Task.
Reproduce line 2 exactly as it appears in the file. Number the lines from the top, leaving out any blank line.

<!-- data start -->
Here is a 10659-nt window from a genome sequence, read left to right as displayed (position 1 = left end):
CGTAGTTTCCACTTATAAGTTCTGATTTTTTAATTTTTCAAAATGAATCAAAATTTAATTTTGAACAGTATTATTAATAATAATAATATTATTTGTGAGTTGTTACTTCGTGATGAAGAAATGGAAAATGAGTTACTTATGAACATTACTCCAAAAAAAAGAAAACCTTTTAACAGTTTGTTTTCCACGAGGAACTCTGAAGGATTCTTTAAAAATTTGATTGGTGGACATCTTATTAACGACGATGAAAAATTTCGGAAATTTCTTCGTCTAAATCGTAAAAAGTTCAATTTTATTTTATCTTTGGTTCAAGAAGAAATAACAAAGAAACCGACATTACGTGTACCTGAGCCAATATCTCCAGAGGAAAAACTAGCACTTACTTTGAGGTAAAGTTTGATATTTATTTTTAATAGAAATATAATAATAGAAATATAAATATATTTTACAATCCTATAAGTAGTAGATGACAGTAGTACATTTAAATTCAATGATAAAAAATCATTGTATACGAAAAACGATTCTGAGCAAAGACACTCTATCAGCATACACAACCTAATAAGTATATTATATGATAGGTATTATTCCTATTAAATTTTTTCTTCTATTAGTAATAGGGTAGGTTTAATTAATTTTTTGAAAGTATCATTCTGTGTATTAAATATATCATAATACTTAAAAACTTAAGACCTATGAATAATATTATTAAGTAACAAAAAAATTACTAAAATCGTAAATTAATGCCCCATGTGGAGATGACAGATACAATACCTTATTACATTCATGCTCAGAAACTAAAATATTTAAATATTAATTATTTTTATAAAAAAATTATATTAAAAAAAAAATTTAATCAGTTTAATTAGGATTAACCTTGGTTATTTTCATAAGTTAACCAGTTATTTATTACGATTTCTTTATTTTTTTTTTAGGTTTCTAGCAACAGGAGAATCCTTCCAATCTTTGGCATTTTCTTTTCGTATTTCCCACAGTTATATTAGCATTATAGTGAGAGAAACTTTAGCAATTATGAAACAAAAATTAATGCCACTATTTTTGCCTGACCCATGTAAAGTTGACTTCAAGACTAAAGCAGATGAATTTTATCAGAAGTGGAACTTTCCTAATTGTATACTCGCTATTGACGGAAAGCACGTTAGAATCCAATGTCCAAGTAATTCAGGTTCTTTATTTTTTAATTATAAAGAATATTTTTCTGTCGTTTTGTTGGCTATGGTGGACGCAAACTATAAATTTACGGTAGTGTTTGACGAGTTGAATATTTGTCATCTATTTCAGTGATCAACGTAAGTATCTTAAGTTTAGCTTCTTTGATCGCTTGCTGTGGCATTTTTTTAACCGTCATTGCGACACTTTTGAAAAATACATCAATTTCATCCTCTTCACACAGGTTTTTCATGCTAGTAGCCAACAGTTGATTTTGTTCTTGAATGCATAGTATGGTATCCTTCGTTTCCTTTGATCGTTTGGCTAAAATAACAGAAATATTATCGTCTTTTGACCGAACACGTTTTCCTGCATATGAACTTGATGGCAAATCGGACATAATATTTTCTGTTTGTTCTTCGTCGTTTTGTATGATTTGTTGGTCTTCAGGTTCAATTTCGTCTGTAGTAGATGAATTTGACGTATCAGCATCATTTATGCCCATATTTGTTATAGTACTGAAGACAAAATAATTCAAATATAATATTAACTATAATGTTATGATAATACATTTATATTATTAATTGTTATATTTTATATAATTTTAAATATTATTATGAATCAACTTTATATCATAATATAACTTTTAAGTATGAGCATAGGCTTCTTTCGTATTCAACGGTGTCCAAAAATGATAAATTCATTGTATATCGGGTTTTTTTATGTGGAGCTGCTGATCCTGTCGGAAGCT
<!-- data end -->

CGTAGTTTCCACTTATAAGTTCTGATTTTTTAATTTTTCAAAATGAATCAAAATTTAATTTTGAACAGTATTATTAATAATAATAATATTATTTGTGAGTTGTTACTTCGTGATGAAGAAATGGAAAATGAGTTACTTATGAACATTACTCCAAAAAAAAGAAAACCTTTTAACAGTTTGTTTTCCACGAGGAACTCTGAAGGATTCTTTAAAAATTTGATTGGTGGACATCTTATTAACGACGATGAAAAATTTCGGAAATTTCTTCGTCTAAATCGTAAAAAGTTCAATTTTATTTTATCTTTGGTTCAAGAAGAAATAACAAAGAAACCGACATTACGTGTACCTGAGCCAATATCTCCAGAGGAAAAACTAGCACTTACTTTGAGGTAAAGTTTGATATTTATTTTTAATAGAAATATAATAATAGAAATATAAATATATTTTACAATCCTATAAGTAGTAGATGACAGTAGTACATTTAAATTCAATGATAAAAAATCATTGTATACGAAAAACGATTCTGAGCAAAGACACTCTATCAGCATACACAACCTAATAAGTATATTATATGATAGGTATTATTCCTATTAAATTTTTTCTTCTATTAGTAATAGGGTAGGTTTAATTAATTTTTTGAAAGTATCATTCTGTGTATTAAATATATCATAATACTTAAAAACTTAAGACCTATGAATAATATTATTAAGTAACAAAAAAATTACTAAAATCGTAAATTAATGCCCCATGTGGAGATGACAGATACAATACCTTATTACATTCATGCTCAGAAACTAAAATATTTAAATATTAATTATTTTTATAAAAAAATTATATTAAAAAAAAAATTTAATCAGTTTAATTAGGATTAACCTTGGTTATTTTCATAAGTTAACCAGTTATTTATTACGATTTCTTTATTTTTTTTTTAGGTTTCTAGCAACAGGAGAATCCTTCCAATCTTTGGCATTTTCTTTTCGTATTTCCCACAGTTATATTAGCATTATAGTGAGAGAAACTTTAGCAATTATGAAACAAAAATTAATGCCACTATTTTTGCCTGACCCATGTAAAGTTGACTTCAAGACTAAAGCAGATGAATTTTATCAGAAGTGGAACTTTCCTAATTGTATACTCGCTATTGACGGAAAGCACGTTAGAATCCAATGTCCAAGTAATTCAGGTTCTTTATTTTTTAATTATAAAGAATATTTTTCTGTCGTTTTGTTGGCTATGGTGGACGCAAACTATAAATTTACGGTAGTGTTTGACGAGTTGAATATTTGTCATCTATTTCAGTGATCAACGTAAGTATCTTAAGTTTAGCTTCTTTGATCGCTTGCTGTGGCATTTTTTTAACCGTCATTGCGACACTTTTGAAAAATACATCAATTTCATCCTCTTCACACAGGTTTTTCATGCTAGTAGCCAACAGTTGATTTTGTTCTTGAATGCATAGTATGGTATCCTTCGTTTCCTTTGATCGTTTGGCTAAAATAACAGAAATATTATCGTCTTTTGACCGAACACGTTTTCCTGCATATGAACTTGATGGCAAATCGGACATAATATTTTCTGTTTGTTCTTCGTCGTTTTGTATGATTTGTTGGTCTTCAGGTTCAATTTCGTCTGTAGTAGATGAATTTGACGTATCAGCATCATTTATGCCCATATTTGTTATAGTACTGAAGACAAAATAATTCAAATATAATATTAACTATAATGTTATGATAATACATTTATATTATTAATTGTTATATTTTATATAATTTTAAATATTATTATGAATCAACTTTATATCATAATATAACTTTTAAGTATGAGCATAGGCTTCTTTCGTATTCAACGGTGTCCAAAAATGATAAATTCATTGTATATCGGGTTTTTTTATGTGGAGCTGCTGATCCTGTCGGAAGCT